Why stay at a regular 3 and a half star hotel with that queen bed, white sheets, okay view, and dry hotel soap? Depending on where you go, make your rooming part of the experience if not the experience of your vacation. WIth these 21 unique hospitality establishments, you might just feel that a hotel may not just be for shelter.
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9. The Palace Of Salt
Near the largest salt flat in the world, about 23 kilometers away, you’ll come across the hotel known as Palacio de Sal or the Palace of Salt in Bolivia. The salt flat of Salar de Uyuni draws in loads of visitors all the time. So where can all these tourists go stay? At this 3 star hotel that was built in 2007 with the first hotel having been open between 1993 to 1995. That hotel had to be closed due to mismanagement that lead to severe environmental pollution. This new hotel had a new location and was made from 1 million salt blocks that measure at 14 inches or 35 centimeters each. It may not look like much on the outside, but you can lounge in the steam room, the whirlpool bath, or the saltwater pool.
8. Lots Of Glass Igloos
This igloo resort looks amazing at night, appearing like some sort of otherworldly neighborhood. These glass igloos are part of the Kakslauttanen Arctic Resort in Finland, out on the Lapland. The idea for the glass igloo resort started in 1973 after the founder’s car broke down and had to make camp in a remote woodland area. It seemed he had a nice experience since it inspired him to open a permanent stop in the woods for other people to enjoy the scenery he did.
7. The Luxury Collection Hotel
If you’re big on architecture, just seeing the surreal, wavy walls and roof of his hotel in Elciego, Spain, you already know this has to be the work of architect Frank Gehry. The construction of Hotel de Marqués de Riscal Hotel started in 2003 and opened in 2006. It stands at a height of 82 feet or 25 meters with 4 floors and an area of 34,000 square feet or 3,200 meters squared. It’s known not for its strange shape but also for its contrast against the famous Spanish vineyards that surround it.
6. The Magic Lodge
This photo wasn’t taken off the set of Lord of the Rings. You’re looking at the Magic Mountain Hotel, located in the middle of the 300,000 acre land of the Huilo-Huilo (weelo weelo) Biological Reserve in Chile. In the southern Andes, you’ll find this hotel that was built to be as much a part of nature as anything man-made can be and stands out from the rest of the forest as little as possible. Though there is WiFi available in certain areas.
5. A Car-Themed Stay
This car-themed hotel in Stuttgart (shtoo gart), Germany features 34 rooms, most of them car-themed. The appropriately named V8 Hotel has 10 suites that are decked out in car imagery, with the beds of course being car beds. Many of these beds actually use real cars as the frame. The hotel is located in the former building of the Boblingen Airport back in 1915 and once served as a docking station for zeppelins in the 20s.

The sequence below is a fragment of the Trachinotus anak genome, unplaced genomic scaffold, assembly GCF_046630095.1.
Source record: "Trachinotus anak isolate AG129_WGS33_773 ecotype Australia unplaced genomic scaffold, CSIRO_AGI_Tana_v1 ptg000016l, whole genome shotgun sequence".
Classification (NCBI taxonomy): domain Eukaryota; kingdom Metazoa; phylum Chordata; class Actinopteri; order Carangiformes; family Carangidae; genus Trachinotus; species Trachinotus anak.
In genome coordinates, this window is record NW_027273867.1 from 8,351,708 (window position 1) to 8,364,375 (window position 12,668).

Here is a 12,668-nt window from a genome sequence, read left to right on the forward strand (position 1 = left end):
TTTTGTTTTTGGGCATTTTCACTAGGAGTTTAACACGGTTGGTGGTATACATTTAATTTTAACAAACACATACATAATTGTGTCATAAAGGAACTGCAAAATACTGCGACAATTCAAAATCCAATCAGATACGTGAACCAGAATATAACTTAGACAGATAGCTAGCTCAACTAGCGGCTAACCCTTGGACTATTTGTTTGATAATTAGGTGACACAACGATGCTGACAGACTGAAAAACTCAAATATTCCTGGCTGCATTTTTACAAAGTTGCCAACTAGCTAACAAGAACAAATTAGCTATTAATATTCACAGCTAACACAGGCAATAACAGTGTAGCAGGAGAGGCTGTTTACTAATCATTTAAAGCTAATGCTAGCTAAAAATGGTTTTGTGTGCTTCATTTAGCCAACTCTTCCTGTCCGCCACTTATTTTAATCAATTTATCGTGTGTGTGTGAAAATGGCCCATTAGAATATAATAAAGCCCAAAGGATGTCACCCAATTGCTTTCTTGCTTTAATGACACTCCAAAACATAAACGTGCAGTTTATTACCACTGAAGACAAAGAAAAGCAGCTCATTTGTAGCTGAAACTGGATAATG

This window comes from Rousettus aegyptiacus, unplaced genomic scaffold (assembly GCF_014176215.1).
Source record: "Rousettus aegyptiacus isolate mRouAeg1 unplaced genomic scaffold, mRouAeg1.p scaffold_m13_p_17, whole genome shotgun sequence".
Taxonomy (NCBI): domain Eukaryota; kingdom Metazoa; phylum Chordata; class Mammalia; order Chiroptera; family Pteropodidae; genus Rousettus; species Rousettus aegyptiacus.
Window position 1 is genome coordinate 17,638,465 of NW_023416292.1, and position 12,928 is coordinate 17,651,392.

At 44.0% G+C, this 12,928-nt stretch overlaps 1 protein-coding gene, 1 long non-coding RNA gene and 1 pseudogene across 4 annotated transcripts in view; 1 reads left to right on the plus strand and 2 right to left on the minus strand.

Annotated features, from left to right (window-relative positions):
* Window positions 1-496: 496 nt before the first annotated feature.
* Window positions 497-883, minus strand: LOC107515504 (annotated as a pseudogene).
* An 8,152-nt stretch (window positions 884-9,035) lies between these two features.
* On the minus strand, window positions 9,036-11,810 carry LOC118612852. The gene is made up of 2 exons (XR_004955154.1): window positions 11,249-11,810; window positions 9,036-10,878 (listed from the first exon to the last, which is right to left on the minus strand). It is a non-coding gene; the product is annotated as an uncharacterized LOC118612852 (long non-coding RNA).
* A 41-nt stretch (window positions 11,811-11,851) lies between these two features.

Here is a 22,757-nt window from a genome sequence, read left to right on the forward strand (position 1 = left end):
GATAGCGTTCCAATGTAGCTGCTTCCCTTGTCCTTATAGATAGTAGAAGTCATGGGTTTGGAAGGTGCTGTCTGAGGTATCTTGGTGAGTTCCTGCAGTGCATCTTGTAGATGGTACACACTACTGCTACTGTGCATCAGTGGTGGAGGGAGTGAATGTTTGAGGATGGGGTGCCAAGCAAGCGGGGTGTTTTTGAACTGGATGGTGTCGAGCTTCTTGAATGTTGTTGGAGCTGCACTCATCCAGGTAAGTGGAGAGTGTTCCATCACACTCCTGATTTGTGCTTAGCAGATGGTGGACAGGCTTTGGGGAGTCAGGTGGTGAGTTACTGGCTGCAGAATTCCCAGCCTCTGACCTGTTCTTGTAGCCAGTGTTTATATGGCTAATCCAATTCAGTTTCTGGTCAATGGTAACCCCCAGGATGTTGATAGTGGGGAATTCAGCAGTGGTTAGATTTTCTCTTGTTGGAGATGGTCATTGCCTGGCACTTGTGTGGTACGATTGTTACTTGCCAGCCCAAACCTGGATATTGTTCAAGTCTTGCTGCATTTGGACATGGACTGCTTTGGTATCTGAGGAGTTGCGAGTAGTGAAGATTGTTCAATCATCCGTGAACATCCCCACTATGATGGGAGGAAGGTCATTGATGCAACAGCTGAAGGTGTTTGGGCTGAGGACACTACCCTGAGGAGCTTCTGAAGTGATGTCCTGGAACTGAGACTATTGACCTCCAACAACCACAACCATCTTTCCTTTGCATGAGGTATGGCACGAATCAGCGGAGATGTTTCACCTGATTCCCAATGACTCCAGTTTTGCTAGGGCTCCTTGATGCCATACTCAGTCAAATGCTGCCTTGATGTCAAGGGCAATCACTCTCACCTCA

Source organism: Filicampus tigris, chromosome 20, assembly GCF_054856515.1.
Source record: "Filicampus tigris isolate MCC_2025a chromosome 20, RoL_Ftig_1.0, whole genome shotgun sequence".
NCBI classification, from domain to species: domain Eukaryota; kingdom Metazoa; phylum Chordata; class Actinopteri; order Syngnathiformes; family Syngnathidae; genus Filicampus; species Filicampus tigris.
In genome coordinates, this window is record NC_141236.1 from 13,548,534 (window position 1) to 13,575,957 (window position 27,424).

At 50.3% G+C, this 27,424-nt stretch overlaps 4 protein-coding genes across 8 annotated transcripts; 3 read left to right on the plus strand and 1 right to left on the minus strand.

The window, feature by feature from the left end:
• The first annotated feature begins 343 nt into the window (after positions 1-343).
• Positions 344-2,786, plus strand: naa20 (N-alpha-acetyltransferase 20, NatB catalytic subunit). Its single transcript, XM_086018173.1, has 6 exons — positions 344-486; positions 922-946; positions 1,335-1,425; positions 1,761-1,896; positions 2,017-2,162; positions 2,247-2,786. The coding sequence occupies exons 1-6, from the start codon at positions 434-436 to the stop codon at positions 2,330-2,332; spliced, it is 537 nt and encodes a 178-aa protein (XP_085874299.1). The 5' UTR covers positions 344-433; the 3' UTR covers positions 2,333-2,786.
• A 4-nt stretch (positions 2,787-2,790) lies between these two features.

4. Climate Controlled Bubbles
In the forested area of Allauch, France, you can stay in a transparent, soundproof pod so that you have a 360 view of the wilderness. The Attrap Reves Bubble Hotel gives guests a climate controlled room where you have an unobstructed view of the forest. The bubble measures at 13 feet in diameter, so that it can fit a king sized bed, a nightstand, and room for just a little more.
3. The Capsule Hotel
One of the most unique aspects of travelling to Japan would be to experience their famous capsule hotels, like this one located in Osaka. For the traveler who’s looking to spend more time outside on the city streets exploring instead of trying to relax in a luxurious hotel, a capsule hotel can be a good bargain. Also referred to as “pod hotels” these type of micro rooms offer small sleeping space for a very small price. The Capsule Inn Osaka was the first of its kind in the world and opened in 1979.
2. Sleep In A Free Spirit
What you’re seeing seems similar to a tree house, but is somehow a whole different thing unto itself. The Free Spirit Spheres serves as hotel accommodation in the forests of Vancouver Island. To get your round room, you ascend a spiral staircase up the trunk of a tree where you enter a space that has one small, round window. The spheres, made of wood and fibreglass, contain fold out tables, curved beds, and even small appliances.
No Man’s Land
Out on the waters of the Solent near Portsmouth, England, sits alone fort that has a history with the Royal Commission but has also been used as a hospitality facility. No Man’s Land Fort measures at 200 feet in diameter and was built between the years of 1867 to 1880. If it looks familiar, it’s because in the 1970s, the location has been used for filming for several scenes in Doctor Who.